Havana Jimmy Carter became the first current or former U.S. president to visit Cuba in 74 years, arriving here Sunday for talks with President Fidel Castro and his foes at a time when ties between the two countries are more strained than they have been in years.
"We come here as friends of the Cuban people," Carter said, delivering his arrival speech in Spanish after he was greeted at the Havana airport by Castro.
Carter, who has come seeking cooperation with Cuba, was given all the ceremony usually reserved for a visiting head of state, including a red carpet and a brass band that played the Cuban and U.S. national anthems.
All sides of the intensely emotional debate about Cuba, which has colored U.S. politics and policy since Dwight D. Eisenhower was president, see it as an unprecedented opportunity to discuss Cuba's human rights record and the 40-year-old U.S. economic embargo that is opposed by virtually every other country.
Carter, who is not here in any official capacity, will give a live, nationally televised speech to the Cuban people Tuesday evening. As if to make sure ordinary Cubans don't miss it, Carter mentioned the time and place of the address at Sunday's arrival ceremony, which was also televised live.
'Most comfortable we have'
Castro, wearing a gray pinstriped suit instead of his usual military fatigues, promised Carter that he would have "free and total access to anywhere you want to go," including Cuba's controversial biotech research facilities, which Carter plans to tour. Addressing Carter as "your excellency," Castro said Carter was welcome to meet with all Cubans, "even those who do not share our struggle," a reference to the dissident human rights and religious leaders Carter plans to meet with Thursday.
Castro then led Carter and former first lady Rosalynn Carter to a black limousine for the ride to their hotel in Old Havana, a harbor-front neighborhood of cobblestones and meticulously restored colonial buildings that Carter toured Sunday afternoon.
"It's a Soviet-made car," Castro told Carter as they walked to the limo. "It's about a hundred years old, but it's the most comfortable we have."
Carter's trip is seen as a delicate chess match between two old masters.
Castro, 75, has bedeviled 10 U.S. presidents. In 1980 Castro used comments made by Carter as a pretext for clearing out prisons and mental wards and sending 125,000 Cubans to the United States. Known as the Mariel boatlift, the crisis contributed to Carter's election loss in 1980 to Ronald Reagan.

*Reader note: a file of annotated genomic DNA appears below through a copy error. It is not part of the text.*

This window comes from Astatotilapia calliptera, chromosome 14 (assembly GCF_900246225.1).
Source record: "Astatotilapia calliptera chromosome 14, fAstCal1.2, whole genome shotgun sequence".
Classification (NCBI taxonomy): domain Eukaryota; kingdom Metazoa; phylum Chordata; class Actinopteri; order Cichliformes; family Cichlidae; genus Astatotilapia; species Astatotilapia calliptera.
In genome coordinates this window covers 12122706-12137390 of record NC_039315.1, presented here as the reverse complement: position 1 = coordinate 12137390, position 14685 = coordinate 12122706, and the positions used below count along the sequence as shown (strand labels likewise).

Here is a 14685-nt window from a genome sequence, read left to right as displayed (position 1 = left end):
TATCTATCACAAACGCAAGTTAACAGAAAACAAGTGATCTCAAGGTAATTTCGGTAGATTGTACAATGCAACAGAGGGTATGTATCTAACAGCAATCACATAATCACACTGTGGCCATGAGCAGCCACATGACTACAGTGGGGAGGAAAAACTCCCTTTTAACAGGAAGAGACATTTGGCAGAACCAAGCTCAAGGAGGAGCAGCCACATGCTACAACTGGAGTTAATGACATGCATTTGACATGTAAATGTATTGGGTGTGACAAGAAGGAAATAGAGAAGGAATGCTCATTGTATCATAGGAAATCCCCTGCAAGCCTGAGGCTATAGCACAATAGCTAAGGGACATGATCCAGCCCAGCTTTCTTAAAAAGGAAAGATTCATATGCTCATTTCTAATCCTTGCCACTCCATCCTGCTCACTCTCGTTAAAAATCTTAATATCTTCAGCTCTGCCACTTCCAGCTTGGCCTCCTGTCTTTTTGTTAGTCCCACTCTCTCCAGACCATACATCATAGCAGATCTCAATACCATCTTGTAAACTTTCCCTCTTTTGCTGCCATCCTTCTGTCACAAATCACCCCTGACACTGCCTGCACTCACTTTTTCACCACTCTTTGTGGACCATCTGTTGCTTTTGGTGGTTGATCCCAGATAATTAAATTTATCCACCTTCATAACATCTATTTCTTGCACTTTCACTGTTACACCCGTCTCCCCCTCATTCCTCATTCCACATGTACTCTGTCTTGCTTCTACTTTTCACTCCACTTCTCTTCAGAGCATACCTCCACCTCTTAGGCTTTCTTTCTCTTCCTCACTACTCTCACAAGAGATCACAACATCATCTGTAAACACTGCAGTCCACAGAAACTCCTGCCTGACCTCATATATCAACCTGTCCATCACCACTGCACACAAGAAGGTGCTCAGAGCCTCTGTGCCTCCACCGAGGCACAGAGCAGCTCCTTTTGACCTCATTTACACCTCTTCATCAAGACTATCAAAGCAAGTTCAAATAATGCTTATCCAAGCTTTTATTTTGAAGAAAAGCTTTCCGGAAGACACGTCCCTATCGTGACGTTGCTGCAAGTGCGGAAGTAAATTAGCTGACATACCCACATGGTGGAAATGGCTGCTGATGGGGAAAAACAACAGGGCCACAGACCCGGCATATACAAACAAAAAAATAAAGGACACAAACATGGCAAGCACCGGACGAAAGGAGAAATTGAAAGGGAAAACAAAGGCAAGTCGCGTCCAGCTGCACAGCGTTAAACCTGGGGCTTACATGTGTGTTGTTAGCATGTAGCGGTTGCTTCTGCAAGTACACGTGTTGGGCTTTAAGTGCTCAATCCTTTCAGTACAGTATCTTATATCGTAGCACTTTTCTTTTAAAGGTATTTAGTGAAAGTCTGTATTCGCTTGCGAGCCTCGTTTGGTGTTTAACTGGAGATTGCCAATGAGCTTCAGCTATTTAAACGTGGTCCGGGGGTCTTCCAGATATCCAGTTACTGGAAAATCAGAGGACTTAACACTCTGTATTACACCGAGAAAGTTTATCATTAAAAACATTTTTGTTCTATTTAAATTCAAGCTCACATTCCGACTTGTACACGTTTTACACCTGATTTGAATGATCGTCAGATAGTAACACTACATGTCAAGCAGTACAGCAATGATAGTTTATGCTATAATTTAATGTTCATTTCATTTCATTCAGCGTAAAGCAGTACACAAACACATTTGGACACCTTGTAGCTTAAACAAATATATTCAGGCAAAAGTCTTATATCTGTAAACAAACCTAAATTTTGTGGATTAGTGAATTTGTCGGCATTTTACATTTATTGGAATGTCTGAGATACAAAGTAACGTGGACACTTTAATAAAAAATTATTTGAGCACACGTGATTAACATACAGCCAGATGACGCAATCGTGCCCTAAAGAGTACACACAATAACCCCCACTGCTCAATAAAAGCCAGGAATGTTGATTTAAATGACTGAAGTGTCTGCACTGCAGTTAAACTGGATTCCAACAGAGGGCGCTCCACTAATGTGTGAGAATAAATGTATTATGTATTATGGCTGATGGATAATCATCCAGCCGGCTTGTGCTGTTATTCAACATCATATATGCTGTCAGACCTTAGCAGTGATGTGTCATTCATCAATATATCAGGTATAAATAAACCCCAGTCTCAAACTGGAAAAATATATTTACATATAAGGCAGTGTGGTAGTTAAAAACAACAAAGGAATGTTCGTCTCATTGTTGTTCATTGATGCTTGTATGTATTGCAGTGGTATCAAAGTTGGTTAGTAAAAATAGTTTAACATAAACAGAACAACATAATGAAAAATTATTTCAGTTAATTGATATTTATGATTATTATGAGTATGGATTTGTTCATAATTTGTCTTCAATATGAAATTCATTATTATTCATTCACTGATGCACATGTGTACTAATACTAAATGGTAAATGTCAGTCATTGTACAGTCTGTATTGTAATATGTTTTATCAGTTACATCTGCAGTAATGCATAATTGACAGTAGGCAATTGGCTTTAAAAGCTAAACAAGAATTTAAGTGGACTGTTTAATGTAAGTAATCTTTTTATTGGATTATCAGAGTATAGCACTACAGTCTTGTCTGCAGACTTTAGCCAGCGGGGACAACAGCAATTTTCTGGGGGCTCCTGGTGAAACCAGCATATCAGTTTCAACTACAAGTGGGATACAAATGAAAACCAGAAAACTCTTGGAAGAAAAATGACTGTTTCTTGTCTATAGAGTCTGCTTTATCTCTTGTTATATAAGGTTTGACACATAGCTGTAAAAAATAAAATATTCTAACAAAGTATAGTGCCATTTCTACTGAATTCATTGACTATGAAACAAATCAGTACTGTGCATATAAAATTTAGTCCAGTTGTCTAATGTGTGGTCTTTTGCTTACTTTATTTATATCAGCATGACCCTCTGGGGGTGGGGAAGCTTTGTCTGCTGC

Carter, 77, is considered an accomplished and respected statesman, having spent the past two decades involved in human rights issues, elections and conflict mediation in some of the world's most troubled spots.
Despite the Mariel incident, many historians now regard Carter's term as a progressive time in relations with Cuba. In 1977 Carter lifted travel prohibitions, which were reimposed by Reagan. Carter negotiated agreements on fishing rights and maritime boundaries and secured the release of 3,600 Cuban political prisoners. The two governments opened "interest sections," a step short of embassies, in each other's capitals for the first time since relations were cut by Eisenhower in January 1961.
Castro, citing "an ocean of prejudices, misinformation and distrust" in dealings between Havana and Washington, praised Carter for having "the courage to make efforts to change the course of those relations."
Castro rejected suggestions from his opponents that his invitation to Carter was simply "a shrewd maneuver" with a "political purpose." Rather, Castro said, it was "deserved recognition of your attitude as president of the United States of America toward Cuba."
"Daring to try to improve relations between those two countries deserves respect," Castro said, adding that he hoped no one would "question your patriotism" for visiting Cuba.
Opponents of the U.S. embargo against Cuba hope that Carter, who has criticized it as counterproductive, will publicly call for it to be lifted.
Supporters of the embargo, which is backed by President Bush, hope Carter will focus on Castro's human rights record, including controls on freedom of speech and assembly, no free elections and the holding of an estimated 250 political prisoners.
"We are eager to see firsthand your accomplishments in health, in education and in culture," said Carter, who is the first former or sitting U.S. president to visit Cuba since Calvin Coolidge came in 1928. But he added that he intended to discuss with Castro, and with representatives of religious and human rights groups, "ideals that Rosalynn and I hold dear: peace, human rights, democracy and the alleviation of human suffering.
"We understand that we have differences of opinion on some of these issues," Carter said. "But we welcome the opportunity to try to identify some points in common and some areas of cooperation."
Bush's said to be angry
Bush has appointed several anti-Castro Cubans to high administration positions, and he has given passionate speeches in favor of the embargo, despite clear majorities in both houses of Congress calling for easing restrictions on travel and the sale of food and medicine to the island nation.
Bush is scheduled to deliver a speech May 20 announcing new measures against Cuba, which many analysts say are likely to include stepped-up efforts to provide cash and other help to dissidents in Cuba.
Bush is said to be angry about Carter's trip, which is also opposed by most members of the anti-Castro Cuban American lobby in Miami, a voting bloc that was key to Bush's election in 2000 and is also critical to the political fortunes of Bush's brother Jeb, the governor of Florida.